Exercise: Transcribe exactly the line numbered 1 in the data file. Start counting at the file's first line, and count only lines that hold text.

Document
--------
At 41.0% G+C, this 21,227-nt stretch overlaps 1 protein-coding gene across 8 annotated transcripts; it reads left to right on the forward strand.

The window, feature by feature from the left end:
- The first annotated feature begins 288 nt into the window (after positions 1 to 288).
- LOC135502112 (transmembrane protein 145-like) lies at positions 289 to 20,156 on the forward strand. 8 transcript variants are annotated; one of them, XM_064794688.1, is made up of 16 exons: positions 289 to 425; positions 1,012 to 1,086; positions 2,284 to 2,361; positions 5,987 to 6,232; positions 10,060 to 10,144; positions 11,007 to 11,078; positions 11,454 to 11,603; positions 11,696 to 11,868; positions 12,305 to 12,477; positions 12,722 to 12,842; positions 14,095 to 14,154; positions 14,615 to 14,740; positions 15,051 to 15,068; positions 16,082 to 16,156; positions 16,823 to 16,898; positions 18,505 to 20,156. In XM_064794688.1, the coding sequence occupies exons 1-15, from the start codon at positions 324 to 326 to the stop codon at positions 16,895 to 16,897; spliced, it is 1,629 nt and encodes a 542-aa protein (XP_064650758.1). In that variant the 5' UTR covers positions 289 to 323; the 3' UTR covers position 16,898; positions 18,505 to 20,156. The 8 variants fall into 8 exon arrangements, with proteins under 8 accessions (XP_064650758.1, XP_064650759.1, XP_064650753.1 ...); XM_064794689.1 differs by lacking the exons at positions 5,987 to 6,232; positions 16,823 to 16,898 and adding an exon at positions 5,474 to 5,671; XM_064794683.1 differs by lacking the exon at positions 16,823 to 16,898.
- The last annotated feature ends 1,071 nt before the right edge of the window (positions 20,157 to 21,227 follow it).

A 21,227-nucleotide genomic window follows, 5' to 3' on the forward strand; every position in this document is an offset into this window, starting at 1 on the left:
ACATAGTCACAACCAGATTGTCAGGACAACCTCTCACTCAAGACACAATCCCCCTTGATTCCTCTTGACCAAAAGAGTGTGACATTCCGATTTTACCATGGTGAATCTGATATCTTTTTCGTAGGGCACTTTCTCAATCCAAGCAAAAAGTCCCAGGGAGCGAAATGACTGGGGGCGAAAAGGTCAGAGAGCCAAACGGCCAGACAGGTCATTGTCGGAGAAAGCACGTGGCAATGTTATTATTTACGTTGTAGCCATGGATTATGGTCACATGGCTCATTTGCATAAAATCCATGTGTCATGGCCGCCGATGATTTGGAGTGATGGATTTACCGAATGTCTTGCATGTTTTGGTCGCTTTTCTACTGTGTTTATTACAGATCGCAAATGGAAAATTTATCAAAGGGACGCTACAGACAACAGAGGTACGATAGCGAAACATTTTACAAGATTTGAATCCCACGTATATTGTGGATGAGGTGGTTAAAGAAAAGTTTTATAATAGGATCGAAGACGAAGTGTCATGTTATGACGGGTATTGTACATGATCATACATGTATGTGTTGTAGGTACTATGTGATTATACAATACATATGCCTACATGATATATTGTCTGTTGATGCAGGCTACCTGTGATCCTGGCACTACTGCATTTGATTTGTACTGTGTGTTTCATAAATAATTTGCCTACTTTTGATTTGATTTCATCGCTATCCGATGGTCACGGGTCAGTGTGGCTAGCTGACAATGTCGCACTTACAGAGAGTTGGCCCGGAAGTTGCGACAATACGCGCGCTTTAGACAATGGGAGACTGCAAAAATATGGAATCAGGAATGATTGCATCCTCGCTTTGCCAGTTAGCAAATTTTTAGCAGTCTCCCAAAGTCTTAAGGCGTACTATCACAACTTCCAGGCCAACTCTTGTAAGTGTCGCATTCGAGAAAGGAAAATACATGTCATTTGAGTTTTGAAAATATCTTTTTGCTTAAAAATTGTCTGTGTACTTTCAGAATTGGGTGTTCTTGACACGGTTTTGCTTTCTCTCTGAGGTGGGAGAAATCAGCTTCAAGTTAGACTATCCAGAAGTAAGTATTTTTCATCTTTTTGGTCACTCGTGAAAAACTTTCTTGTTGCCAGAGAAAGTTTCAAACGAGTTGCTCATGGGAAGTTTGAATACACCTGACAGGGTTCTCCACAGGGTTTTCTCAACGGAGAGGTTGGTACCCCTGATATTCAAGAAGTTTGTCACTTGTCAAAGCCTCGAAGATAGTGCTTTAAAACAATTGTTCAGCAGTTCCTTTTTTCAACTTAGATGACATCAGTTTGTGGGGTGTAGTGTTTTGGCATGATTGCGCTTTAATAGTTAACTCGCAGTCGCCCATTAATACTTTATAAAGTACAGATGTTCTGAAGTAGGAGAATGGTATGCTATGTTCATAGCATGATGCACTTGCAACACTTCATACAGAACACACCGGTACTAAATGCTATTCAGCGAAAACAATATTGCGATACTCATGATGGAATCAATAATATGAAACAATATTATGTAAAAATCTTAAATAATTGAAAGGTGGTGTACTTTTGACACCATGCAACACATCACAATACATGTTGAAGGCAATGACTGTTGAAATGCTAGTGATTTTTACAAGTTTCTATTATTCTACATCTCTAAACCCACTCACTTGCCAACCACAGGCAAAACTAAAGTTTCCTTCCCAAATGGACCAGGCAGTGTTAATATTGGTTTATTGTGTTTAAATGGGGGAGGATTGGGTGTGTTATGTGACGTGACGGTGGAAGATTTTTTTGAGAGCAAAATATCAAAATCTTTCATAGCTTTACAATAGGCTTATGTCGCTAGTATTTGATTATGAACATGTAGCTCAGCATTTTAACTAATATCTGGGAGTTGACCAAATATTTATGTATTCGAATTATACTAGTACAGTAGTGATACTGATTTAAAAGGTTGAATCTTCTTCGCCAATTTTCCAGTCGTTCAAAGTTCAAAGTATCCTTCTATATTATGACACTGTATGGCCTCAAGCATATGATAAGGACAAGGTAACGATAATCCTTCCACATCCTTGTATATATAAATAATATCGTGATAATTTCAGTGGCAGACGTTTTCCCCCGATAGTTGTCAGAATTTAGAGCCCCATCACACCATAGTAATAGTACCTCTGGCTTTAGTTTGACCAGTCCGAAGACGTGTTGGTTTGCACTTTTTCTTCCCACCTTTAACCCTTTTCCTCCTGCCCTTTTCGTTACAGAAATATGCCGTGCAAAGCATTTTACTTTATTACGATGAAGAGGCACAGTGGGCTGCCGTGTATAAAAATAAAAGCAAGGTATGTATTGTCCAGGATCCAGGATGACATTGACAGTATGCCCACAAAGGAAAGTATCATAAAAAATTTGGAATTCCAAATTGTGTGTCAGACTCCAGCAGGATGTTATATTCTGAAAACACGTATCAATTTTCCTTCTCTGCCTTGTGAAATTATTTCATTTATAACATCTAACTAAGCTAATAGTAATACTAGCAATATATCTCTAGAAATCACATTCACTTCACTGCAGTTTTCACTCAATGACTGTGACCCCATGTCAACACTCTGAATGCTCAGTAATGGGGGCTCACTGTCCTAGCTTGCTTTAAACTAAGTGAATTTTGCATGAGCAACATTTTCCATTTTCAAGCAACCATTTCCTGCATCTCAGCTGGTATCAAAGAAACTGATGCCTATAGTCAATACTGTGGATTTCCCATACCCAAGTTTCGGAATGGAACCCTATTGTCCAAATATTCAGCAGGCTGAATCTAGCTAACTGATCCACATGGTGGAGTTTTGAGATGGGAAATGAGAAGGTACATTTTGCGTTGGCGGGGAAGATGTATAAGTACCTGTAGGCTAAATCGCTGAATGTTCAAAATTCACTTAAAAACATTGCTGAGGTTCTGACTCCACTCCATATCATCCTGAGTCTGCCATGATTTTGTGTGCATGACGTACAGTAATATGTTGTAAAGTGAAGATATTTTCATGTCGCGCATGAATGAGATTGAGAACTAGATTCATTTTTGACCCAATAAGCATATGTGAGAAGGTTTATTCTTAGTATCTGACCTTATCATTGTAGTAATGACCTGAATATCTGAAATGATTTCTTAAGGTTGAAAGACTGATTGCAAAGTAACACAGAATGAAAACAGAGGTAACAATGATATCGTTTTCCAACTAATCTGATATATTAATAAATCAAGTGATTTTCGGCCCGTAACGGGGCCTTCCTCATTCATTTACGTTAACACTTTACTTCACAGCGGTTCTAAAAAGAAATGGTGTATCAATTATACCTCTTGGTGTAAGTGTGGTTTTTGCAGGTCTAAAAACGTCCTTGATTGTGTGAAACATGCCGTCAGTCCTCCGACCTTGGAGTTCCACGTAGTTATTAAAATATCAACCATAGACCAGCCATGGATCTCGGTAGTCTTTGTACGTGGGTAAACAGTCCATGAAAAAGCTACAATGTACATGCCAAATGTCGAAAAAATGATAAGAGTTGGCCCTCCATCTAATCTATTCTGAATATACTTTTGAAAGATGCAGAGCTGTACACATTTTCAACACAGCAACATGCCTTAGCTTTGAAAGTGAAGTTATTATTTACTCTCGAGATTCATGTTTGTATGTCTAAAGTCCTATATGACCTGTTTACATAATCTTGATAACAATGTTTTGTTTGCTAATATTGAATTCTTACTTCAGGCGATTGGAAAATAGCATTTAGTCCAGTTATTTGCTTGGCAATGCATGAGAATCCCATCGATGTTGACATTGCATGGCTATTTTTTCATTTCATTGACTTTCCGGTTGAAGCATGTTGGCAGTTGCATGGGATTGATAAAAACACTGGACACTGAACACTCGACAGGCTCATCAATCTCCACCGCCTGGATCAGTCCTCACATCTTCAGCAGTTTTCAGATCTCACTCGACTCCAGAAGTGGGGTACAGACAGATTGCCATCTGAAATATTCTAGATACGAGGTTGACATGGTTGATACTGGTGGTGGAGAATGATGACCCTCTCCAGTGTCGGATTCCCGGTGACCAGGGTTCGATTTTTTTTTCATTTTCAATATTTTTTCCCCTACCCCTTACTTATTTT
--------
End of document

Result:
At 41.0% G+C, this 21,227-nt stretch overlaps 1 protein-coding gene across 8 annotated transcripts; it reads left to right on the forward strand.